4. Dustmann, Christian, 1997. "Return migration, uncertainty and precautionary savings," Journal of Development Economics, Elsevier, vol. 52(2), pages 295-316, April.
  5. Stephen Drinkwater & Paul Levine & Emanuela Lotti & Joseph Pearlman, 2003. "The Economic Impact of Migration: A Survey," School of Economics Discussion Papers 0103, School of Economics, University of Surrey.
  6. Nadeem U. Haque & Se-Jik Kim, 1995. "“Human Capital Flight”: Impact of Migration on Income and Growth," IMF Staff Papers, Palgrave Macmillan, vol. 42(3), pages 577-607, September.
  7. Catia Batista & Pedro C. Vicente, 2007. "Brain Drain or Brain Gain?Micro Evidence from an African Success Story," Economics Series Working Papers 343, University of Oxford, Department of Economics.
  8. Woodruff, Christopher & Zenteno, Rene, 2007. "Migration networks and microenterprises in Mexico," Journal of Development Economics, Elsevier, vol. 82(2), pages 509-528, March.
  9. Stark, Oded & Helmenstein, Christian & Prskawetz, Alexia, 1997. "A brain gain with a brain drain," Economics Letters, Elsevier, vol. 55(2), pages 227-234, August.
  10. Alice Mesnard, 2004. "Temporary migration and capital market imperfections," Oxford Economic Papers, Oxford University Press, vol. 56(2), pages 242-262, April.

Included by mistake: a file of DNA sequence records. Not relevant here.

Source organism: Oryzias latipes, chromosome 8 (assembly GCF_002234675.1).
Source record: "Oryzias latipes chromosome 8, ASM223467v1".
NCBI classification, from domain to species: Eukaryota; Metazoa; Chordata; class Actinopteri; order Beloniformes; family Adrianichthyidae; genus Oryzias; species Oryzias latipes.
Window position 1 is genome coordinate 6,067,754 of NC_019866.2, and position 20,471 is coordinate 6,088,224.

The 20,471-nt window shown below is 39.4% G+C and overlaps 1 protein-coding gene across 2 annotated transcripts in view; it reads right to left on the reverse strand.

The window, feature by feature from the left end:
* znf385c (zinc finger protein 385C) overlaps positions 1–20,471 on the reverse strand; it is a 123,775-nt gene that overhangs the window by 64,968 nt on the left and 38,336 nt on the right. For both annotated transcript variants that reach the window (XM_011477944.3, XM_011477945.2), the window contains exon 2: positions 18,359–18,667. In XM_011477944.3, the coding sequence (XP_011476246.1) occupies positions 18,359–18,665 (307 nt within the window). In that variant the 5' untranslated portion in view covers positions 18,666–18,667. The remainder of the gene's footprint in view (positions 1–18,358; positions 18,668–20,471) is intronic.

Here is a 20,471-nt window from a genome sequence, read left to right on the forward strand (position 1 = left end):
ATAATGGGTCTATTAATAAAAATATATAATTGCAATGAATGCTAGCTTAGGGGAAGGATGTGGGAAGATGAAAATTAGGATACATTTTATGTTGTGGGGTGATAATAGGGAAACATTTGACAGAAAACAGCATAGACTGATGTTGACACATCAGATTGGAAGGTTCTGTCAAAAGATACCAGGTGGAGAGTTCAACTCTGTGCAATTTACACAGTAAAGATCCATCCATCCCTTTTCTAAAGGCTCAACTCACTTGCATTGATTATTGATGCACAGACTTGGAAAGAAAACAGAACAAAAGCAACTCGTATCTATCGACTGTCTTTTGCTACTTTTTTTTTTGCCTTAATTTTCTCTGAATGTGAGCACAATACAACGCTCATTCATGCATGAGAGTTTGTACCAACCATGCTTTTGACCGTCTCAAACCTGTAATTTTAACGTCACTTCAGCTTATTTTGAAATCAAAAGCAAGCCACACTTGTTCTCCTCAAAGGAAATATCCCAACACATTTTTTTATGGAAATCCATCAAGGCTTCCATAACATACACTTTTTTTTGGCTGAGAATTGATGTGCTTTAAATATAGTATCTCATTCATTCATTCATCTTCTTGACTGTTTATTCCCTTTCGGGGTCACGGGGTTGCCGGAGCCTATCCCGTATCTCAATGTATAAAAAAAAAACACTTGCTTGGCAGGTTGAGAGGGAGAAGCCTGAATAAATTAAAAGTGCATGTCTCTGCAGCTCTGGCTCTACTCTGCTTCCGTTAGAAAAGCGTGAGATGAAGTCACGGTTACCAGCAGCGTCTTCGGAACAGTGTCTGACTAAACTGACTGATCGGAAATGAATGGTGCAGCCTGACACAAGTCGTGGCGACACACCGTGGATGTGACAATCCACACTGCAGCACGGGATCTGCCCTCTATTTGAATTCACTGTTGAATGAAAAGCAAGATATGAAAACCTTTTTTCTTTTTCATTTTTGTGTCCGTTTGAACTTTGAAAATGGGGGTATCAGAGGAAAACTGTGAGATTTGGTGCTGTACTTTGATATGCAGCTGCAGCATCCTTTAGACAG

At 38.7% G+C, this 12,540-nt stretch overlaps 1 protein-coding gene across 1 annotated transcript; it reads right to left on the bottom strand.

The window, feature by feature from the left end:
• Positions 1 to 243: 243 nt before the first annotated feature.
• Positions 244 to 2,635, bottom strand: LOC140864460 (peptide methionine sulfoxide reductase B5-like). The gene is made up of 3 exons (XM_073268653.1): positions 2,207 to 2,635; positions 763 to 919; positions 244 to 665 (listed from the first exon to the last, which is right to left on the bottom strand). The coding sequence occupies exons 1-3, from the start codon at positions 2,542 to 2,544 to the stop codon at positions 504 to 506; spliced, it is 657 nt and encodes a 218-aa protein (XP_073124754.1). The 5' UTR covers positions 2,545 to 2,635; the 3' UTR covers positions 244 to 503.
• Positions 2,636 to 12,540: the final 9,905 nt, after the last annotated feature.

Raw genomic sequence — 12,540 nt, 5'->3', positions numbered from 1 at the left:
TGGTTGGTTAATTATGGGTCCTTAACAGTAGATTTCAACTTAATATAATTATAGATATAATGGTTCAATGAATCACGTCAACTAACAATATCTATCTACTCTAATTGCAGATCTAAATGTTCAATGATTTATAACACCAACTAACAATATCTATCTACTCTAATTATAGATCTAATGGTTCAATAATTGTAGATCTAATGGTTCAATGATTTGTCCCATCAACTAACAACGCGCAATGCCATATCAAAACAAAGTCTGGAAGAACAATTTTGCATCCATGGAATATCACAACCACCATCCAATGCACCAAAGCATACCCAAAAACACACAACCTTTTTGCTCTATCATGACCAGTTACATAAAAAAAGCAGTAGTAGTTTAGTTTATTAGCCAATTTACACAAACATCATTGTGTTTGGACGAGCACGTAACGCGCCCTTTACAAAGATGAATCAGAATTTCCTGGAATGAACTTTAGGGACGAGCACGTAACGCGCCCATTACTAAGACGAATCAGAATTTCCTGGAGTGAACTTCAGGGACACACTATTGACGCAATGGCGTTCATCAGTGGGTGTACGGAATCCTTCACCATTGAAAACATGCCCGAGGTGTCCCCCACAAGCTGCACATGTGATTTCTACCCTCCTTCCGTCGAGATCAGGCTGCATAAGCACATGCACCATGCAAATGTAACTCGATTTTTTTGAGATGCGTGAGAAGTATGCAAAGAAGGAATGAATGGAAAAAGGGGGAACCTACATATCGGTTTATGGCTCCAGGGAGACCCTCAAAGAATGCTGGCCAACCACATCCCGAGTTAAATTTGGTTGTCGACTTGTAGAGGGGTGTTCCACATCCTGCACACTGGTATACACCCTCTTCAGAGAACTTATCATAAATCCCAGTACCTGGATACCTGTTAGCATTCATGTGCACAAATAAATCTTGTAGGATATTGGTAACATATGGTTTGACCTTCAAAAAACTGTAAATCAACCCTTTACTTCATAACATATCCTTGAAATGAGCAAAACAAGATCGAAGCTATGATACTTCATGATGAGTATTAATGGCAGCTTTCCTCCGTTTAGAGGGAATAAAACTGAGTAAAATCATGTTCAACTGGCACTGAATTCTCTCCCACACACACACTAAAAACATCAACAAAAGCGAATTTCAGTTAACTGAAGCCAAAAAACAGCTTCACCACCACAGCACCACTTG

11. Amelie Constant & Douglas S. Massey, 2003. "Self-selection, earnings, and out-migration: A longitudinal study of immigrants to Germany," Journal of Population Economics, Springer, vol. 16(4), pages 631-653, November.
  12. James E. Rauch, 1996. "Networks versus Markets in International Trade," NBER Working Papers 5617, National Bureau of Economic Research, Inc.
  13. Lutz Schneider, 2005. "Ost-West-Binnenwanderung: Gravierender Verlust an Humankapital," Wirtschaft im Wandel, Halle Institute for Economic Research, vol. 11(10), pages 308-314.
  14. Beine, Michel & Docquier, Frederic & Rapoport, Hillel, 2001. "Brain drain and economic growth: theory and evidence," Journal of Development Economics, Elsevier, vol. 64(1), pages 275-289, February.
  15. Philippe De Vreyer & Flore Gubert & Anne-Sophie Robilliard, 2009. "Return Migrants in Western Africa: Characteristics and Labour Market Performance," Working Papers DT/2009/06, DIAL (Développement, Institutions et Mondialisation).
  16. James E. Rauch & Vitor Trindade, 1999. "Ethnic Chinese Networks in International Trade," NBER Working Papers 7189, National Bureau of Economic Research, Inc.
  17. Acosta, Pablo & Calderon, Cesar & Fajnzylber, Pablo & Lopez, Humberto, 2007. "What is the impact of international remittances on poverty and inequality in Latin America ?," Policy Research Working Paper Series 4249, The World Bank.
  18. James E. Rauch, 2001. "Business and Social Networks in International Trade," Journal of Economic Literature, American Economic Association, vol. 39(4), pages 1177-1203, December.
  19. Bhagwati, Jagdish & Hamada, Koichi, 1974. "The brain drain, international integration of markets for professionals and unemployment : A theoretical analysis," Journal of Development Economics, Elsevier, vol. 1(1), pages 19-42, April.